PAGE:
The new law, the “Re-victimization Relief Act,” enables crime victims—as well as local authorities and the state, using taxpayer funds—to sue any imprisoned convict whose conduct “perpetuates the continuing effect of the crime on the victim,” ie, causes “mental anguish.” This broad and subjective definition could mean anything!

PA Governor: Convicts Have No Rights

This law was hashed together, and quickly passed and signed in reaction to a pre-recorded commencement address to a Goddard College graduating class by Mumia Abu-Jamal, himself a graduate of Goddard College.  Mumia’s inspiring address at Goddard said absolutely nothing about his case, yet cops protested at the college entrance; and days later the law was signed by PA Governor Corbett in a ceremony at 13th and Locust in Philadelphia, the spot where Officer Daniel Faulkner was shot to death—by someone other than Mumia—in 1981. Corbett said that “convicted felons in prison have abused and surrendered their rights,” a blatantly false assertion.

Protestors shouted “free Mumia,” and “one-term Tom” at the Governor, which is what he turned out to be after losing his seat in the recent mid-term elections. But the threatening law he signed continues to menace convicts.

“Mumia Bill” Designed to “Shut Him Up”

This new law is just the latest manifestation of the blatant targeting of Mumia, by the very cops, courts and politicians who put him away for a crime he didn’t commit in the first place. Called the “Mumia Bill,” this act was designed to “shut him up” (, 07.Oct.2014). It follows a long line of “Mumia rules,” in which courts have literally changed precedent when considering Mumia’s case, only to change back again on other cases later. Will this blatantly unconstitutional law get overturned, or will it be allowed to stand as yet another “Mumia rule,” in defiance of all precedent? We cannot take that chance!

Mumia’s case is just the immediate pretext for this legal atrocity. The danger here is that this blatantly unconstitutional law could have far-reaching effects, even if it does eventually get overturned. What about radio stations such as the Pacifica Network, and non-profit organizations such as Prison Radio, which promote the defense cases, and distribute the writings of Mumia and other convicts, wrongfully convicted or otherwise?  They all have the right of free speech!

Lawyers with the Abolitionist Law Center and the Amistad Law Project have joined with Prison Radio (publishers of Mumia’s commentaries) to mount an aggressive defense against this vindictive, so-called “legal” challenge to the right of free speech. These folks need you help!

— Donate Now To Defeat PA’s Prisoner Gag Law —

Go to:

Mumia has been definitively shown to be innocent of the 1981 crime for which he was convicted. He was the victim of an orchestrated frame-up by cops and prosecutors, who were not only targeting a known leftist and former Black Panther, and not only covering up their own rampant corruption in Philadelphia’s inner city; but they were also covering their probable complicity in the execution of one of their own, who was talking to the Feds about the corruption at the time.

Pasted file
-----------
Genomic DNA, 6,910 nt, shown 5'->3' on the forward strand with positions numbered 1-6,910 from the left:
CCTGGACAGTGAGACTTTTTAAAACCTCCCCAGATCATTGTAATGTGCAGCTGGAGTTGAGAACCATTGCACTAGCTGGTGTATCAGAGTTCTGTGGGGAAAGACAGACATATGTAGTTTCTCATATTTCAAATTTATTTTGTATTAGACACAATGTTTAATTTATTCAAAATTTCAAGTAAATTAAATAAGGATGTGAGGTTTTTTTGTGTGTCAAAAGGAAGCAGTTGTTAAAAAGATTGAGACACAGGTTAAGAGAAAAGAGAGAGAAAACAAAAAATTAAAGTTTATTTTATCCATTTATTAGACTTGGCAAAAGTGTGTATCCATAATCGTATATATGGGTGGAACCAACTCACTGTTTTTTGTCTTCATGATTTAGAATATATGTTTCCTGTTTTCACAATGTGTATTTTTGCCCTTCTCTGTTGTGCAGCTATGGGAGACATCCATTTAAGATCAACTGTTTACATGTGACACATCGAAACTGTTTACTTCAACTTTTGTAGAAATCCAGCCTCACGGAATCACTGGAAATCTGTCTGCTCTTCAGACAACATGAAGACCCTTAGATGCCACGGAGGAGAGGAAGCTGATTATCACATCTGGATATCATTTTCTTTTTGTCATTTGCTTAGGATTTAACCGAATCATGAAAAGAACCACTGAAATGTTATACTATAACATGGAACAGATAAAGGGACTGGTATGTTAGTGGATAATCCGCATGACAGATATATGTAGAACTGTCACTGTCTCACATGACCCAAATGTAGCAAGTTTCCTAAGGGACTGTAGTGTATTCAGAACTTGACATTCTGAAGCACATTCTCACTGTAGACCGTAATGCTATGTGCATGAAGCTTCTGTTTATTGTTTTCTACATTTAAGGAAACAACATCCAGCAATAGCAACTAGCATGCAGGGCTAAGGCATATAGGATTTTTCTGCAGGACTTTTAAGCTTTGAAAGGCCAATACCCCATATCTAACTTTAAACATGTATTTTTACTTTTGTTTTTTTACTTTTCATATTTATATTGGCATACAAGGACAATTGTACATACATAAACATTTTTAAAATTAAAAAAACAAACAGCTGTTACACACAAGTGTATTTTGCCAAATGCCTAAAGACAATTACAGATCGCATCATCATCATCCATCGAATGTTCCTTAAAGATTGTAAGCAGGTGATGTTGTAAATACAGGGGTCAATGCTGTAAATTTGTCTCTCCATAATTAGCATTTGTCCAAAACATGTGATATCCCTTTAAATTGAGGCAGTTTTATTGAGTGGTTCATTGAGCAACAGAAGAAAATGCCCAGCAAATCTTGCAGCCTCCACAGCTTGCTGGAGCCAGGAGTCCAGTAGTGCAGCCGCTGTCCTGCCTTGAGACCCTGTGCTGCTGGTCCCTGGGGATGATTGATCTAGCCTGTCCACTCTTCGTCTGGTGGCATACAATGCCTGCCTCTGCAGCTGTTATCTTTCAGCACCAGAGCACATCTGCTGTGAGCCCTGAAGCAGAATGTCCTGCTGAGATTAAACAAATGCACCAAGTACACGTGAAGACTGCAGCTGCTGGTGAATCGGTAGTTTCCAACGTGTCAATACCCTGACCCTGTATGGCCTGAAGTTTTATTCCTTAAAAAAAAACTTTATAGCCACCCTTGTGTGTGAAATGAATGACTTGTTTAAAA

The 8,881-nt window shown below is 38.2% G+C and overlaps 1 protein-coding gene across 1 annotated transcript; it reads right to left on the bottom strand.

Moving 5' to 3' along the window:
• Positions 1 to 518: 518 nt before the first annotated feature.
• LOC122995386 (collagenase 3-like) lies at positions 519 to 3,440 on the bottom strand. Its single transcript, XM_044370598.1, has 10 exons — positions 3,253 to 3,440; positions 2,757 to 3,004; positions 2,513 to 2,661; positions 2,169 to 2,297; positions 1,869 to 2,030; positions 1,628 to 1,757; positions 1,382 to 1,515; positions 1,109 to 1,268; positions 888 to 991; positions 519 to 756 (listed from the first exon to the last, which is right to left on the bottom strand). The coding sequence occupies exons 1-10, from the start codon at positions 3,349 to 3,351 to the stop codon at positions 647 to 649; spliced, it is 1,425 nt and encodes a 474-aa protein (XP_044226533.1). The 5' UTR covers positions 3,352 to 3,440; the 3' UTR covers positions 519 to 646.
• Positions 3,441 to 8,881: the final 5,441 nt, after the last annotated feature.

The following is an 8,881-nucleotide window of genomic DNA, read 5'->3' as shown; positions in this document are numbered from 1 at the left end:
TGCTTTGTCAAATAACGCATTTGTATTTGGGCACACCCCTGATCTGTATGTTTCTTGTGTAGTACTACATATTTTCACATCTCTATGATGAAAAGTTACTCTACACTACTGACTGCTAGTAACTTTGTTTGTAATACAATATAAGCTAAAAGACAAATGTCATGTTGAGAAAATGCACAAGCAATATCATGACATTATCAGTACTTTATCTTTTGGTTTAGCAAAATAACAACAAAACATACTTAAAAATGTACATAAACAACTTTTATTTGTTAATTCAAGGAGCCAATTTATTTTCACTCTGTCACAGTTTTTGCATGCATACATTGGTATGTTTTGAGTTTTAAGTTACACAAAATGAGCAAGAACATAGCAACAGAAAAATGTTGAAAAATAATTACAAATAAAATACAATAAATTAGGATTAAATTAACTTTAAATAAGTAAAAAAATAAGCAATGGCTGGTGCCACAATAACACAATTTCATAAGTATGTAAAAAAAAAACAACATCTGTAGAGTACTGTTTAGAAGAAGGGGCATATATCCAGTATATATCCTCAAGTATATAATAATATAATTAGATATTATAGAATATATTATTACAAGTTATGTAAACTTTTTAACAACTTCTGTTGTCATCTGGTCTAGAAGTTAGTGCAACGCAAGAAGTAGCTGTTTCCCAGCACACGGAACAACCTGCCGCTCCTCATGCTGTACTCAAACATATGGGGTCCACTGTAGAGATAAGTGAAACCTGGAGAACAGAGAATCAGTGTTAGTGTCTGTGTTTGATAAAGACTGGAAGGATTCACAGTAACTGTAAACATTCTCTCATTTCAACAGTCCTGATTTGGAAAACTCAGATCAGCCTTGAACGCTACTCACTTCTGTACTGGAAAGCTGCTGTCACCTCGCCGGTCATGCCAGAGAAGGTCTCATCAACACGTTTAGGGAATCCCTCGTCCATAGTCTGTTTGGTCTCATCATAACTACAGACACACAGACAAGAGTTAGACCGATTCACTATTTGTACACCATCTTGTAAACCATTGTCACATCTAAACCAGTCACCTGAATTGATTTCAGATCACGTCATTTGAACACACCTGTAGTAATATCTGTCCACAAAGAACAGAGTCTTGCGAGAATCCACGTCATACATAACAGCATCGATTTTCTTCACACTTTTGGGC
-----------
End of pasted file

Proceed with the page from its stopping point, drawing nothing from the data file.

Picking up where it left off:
The system has chickened out of trying to execute Mumia, since the evidence of his innocence is so overwhelming. But they’ve confined him to state prison for life without the possibility of parole (LWOP). Our job remains unchanged: Mumia is Innocent! For labor action to free Mumia!

Defeat Pennsylvania’s Prisoner Gag Law!

This message brought to you by:

The Labor Action Committee To Free Mumia Abu-Jamal

PO Box 16222, Oakland CA 94610 • • 510.762.2347

November 2014


Support Prison Radio

$35 is the yearly membership.

$50 will get you a beautiful tote bag (you can special order a yoga mat bag, just call us).

$100 will get the DVD "Mumia: Long Distance Revolutionary"

$300 will bring one essay to the airwaves.

$1000 (or $88.83 per month) will make you a member of our Prison Radio Freedom Circle. Take a moment and Support Prison Radio

Luchando por la justicia y la libertad,

Noelle Hanrahan, Director, Prison Radio


P.O. Box 411074 San Francisco, CA 94141 415-706-5222

Pennsylvania legislators are trying to stop prisoners from speaking about their ideas and experiences. Last week, PA Representative Mike Vereb introduced a bill (HB2533) called the “Revictimization Relief Act,” which would allow victims, District Attorneys, and the Attorney General to sue people who have been convicted of “personal injury” crimes for speaking out publicly if it causes the victim of the crime “mental anguish.”